Following the Nelson Mandela trail

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From the island prison where he lived for 18 years to his post-presidential archive in Johannesburg, from rural childhood scenes to a house in South Africa’s busiest township, Nelson Mandela left a rich trail across the country for the discerning tourist to follow.

EASTERN CAPE

Beginning life as he did in the Eastern Cape, it is only natural that the “Nelson Mandela route” begins in the province.

Starting in King William’s Town, which began as a missionary station in 1826, the route includes the town’s Amathole Museum, which has a Xhosa Gallery, Missionary Museum and a German Settlers display. The town is also home to Black Consciousness leader Steve Biko’s grave.

Passing through Bhisho, the seat of the provincial government, the route moves down the N2 on to Mthatha, where the first phase of the Nelson Mandela Museum is located; it includes two other places: Qunu and Mveso.

Mthatha features a display on the life and times of Mandela in the Bhunga Building of the Nelson Mandela Museum. It also displays thousands of the gifts that Mandela has received from presidents, organisations and ordinary citizens, with letters from children and bejewelled camel covers among the treasures.

The Community Museum and Youth & Heritage Centre in Qunu constitutes the second phase of the museum and allows tourists to step back into Mandela’s childhood.

They can see what is left of his primary school, the rock he used to slide down with his friends and the graveyard where several members of his family are buried.

A photographic exhibition covering significant events in Mandela’s life at a thatched open air museum in Mveso makes up the third part of the Nelson Mandela Museum. The remains of the homestead where Mandela was born and raised are also nearby.

There are free guided tours of all three phases of the museum, which can be arranged at the Bhunga Building in Mthatha.

JOHANNESBURG

Mandela left the hills and dales of the Eastern Cape for the bright lights of Johannesburg in 1941 and found himself in the bustling township of Alexandra, about 12 kilometres northeast of the city centre.

Nelson Mandela Yard Interpretation Centre

When he arrived in Alexandra township, Mandela found lodging in the house of a local reverend. He later moved next door to a one-room house with no electricity or water, on the corner of Richard Baloyi and 7th Avenue.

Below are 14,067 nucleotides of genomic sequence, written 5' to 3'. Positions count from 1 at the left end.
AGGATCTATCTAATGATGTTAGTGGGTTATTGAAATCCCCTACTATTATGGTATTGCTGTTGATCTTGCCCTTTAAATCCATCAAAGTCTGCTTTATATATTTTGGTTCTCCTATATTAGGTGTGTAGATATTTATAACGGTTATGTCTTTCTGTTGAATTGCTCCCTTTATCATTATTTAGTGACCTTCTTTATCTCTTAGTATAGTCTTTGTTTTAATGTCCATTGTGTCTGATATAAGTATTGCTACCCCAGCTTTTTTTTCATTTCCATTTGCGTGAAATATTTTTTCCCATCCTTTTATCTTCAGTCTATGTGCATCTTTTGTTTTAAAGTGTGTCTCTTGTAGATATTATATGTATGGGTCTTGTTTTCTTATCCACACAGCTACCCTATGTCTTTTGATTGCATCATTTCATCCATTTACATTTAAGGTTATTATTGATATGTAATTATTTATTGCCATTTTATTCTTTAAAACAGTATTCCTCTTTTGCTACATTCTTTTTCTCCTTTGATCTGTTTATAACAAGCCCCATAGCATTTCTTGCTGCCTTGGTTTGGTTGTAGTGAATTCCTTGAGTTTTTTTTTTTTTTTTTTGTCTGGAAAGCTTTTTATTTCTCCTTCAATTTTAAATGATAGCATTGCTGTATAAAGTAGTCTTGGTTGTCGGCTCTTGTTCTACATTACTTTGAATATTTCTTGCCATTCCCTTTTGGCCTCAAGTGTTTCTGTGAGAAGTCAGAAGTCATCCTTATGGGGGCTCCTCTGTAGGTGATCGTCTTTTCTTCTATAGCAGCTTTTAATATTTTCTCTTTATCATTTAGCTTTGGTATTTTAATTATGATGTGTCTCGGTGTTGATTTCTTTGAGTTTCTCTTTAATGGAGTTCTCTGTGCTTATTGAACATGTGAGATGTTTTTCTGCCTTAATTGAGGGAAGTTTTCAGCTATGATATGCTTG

“Alexandra occupies a treasured place in my heart,” he said in his autobiography Long Walk to Freedom. “[It is] a home where I had no specific house.”

Declared a heritage site, renovations on the yards surrounding Mandela’s one-room house were started in 2004 and the area was turned into a precinct.

To celebrate the centenary of Alexandra in September 2012, President Jacob Zuma visited the precinct to plant a tree.

Mandela Family Museum

Situated at 8115 Vilakazi Street Soweto, the Mandela Family Museum is the house Mandela returned to after his release from prison in February 1990.

“It was only then that I knew in my heart I had left prison,” he said in Long Walk to Freedom. “For me, no. 8115 was the centre of my world, the place marked with an X in my mental geography.”

It houses a variety of memorabilia, paintings, photographs and collection of honorary doctorates bestowed on Mandela from universities around the world.

Chancellor House

A three-storey building that housed the offices of Mandela & Tambo Attorneys in the 1950s, Chancellor House was refurbished by the Johannesburg city council in 2011 and now stands as a living space in honour of Mandela, Oliver Tambo and various other lawyers who worked in the building.

Situated at the corner of Fox and Gerard Sekoto Streets in Ferreirasdorp, the building also houses a museum and a library in the three offices of the old law firm containing digitised documents of legal cases handled by Mandela and Tambo.

Nelson Mandela Centre of Memory

The newly repurposed Nelson Mandela Centre of Memory, which served as Mandela’s post-presidential office, will officially open in August or September 2013 to serve as a public and dialogue facility and a physical home for Mandela’s legacy.

The centre is situated at 107 Central Street Houghton. Entry will be free but by appointment only as the centre will not be able to cater for high volumes of people at one time.

Constitution Hill